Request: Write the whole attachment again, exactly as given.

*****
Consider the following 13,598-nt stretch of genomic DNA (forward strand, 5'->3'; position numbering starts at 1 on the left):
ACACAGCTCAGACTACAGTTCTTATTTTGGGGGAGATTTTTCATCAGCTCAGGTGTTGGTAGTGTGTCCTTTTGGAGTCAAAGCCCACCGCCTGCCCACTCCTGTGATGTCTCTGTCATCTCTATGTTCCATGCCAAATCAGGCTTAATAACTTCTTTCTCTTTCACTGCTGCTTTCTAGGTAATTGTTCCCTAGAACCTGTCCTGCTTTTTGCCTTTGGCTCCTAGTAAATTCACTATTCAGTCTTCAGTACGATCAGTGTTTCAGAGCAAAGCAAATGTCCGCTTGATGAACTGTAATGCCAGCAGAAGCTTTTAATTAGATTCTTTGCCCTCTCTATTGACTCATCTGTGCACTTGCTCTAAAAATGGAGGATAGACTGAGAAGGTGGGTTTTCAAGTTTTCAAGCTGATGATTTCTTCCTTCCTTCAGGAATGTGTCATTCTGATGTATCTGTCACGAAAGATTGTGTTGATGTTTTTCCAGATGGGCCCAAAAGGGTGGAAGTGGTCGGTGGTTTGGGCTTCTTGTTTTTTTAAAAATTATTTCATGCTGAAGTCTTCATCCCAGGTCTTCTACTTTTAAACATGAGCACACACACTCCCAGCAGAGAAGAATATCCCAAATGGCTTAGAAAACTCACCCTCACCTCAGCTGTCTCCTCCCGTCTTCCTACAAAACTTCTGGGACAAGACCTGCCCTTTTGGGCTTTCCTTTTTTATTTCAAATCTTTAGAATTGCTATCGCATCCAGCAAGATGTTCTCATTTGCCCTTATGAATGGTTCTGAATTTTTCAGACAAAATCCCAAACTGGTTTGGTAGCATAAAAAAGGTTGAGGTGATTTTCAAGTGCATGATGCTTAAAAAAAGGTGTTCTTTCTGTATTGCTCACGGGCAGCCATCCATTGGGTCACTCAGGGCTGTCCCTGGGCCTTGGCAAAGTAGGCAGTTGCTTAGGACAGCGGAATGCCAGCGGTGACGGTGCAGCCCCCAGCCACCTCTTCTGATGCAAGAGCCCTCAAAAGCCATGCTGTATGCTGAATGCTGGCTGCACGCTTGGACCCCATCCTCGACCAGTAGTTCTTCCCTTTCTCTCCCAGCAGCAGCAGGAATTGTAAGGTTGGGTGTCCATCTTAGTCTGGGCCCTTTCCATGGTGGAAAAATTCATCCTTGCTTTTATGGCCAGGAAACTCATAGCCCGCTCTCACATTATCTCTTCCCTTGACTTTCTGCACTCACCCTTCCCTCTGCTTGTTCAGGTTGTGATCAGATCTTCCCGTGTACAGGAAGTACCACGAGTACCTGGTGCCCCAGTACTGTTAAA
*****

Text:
Consider the following 13,598-nt stretch of genomic DNA (forward strand, 5'->3'; position numbering starts at 1 on the left):
ACACAGCTCAGACTACAGTTCTTATTTTGGGGGAGATTTTTCATCAGCTCAGGTGTTGGTAGTGTGTCCTTTTGGAGTCAAAGCCCACCGCCTGCCCACTCCTGTGATGTCTCTGTCATCTCTATGTTCCATGCCAAATCAGGCTTAATAACTTCTTTCTCTTTCACTGCTGCTTTCTAGGTAATTGTTCCCTAGAACCTGTCCTGCTTTTTGCCTTTGGCTCCTAGTAAATTCACTATTCAGTCTTCAGTACGATCAGTGTTTCAGAGCAAAGCAAATGTCCGCTTGATGAACTGTAATGCCAGCAGAAGCTTTTAATTAGATTCTTTGCCCTCTCTATTGACTCATCTGTGCACTTGCTCTAAAAATGGAGGATAGACTGAGAAGGTGGGTTTTCAAGTTTTCAAGCTGATGATTTCTTCCTTCCTTCAGGAATGTGTCATTCTGATGTATCTGTCACGAAAGATTGTGTTGATGTTTTTCCAGATGGGCCCAAAAGGGTGGAAGTGGTCGGTGGTTTGGGCTTCTTGTTTTTTTAAAAATTATTTCATGCTGAAGTCTTCATCCCAGGTCTTCTACTTTTAAACATGAGCACACACACTCCCAGCAGAGAAGAATATCCCAAATGGCTTAGAAAACTCACCCTCACCTCAGCTGTCTCCTCCCGTCTTCCTACAAAACTTCTGGGACAAGACCTGCCCTTTTGGGCTTTCCTTTTTTATTTCAAATCTTTAGAATTGCTATCGCATCCAGCAAGATGTTCTCATTTGCCCTTATGAATGGTTCTGAATTTTTCAGACAAAATCCCAAACTGGTTTGGTAGCATAAAAAAGGTTGAGGTGATTTTCAAGTGCATGATGCTTAAAAAAAGGTGTTCTTTCTGTATTGCTCACGGGCAGCCATCCATTGGGTCACTCAGGGCTGTCCCTGGGCCTTGGCAAAGTAGGCAGTTGCTTAGGACAGCGGAATGCCAGCGGTGACGGTGCAGCCCCCAGCCACCTCTTCTGATGCAAGAGCCCTCAAAAGCCATGCTGTATGCTGAATGCTGGCTGCACGCTTGGACCCCATCCTCGACCAGTAGTTCTTCCCTTTCTCTCCCAGCAGCAGCAGGAATTGTAAGGTTGGGTGTCCATCTTAGTCTGGGCCCTTTCCATGGTGGAAAAATTCATCCTTGCTTTTATGGCCAGGAAACTCATAGCCCGCTCTCACATTATCTCTTCCCTTGACTTTCTGCACTCACCCTTCCCTCTGCTTGTTCAGGTTGTGATCAGATCTTCCCGTGTACAGGAAGTACCACGAGTACCTGGTGCCCCAGTACTGTTAAA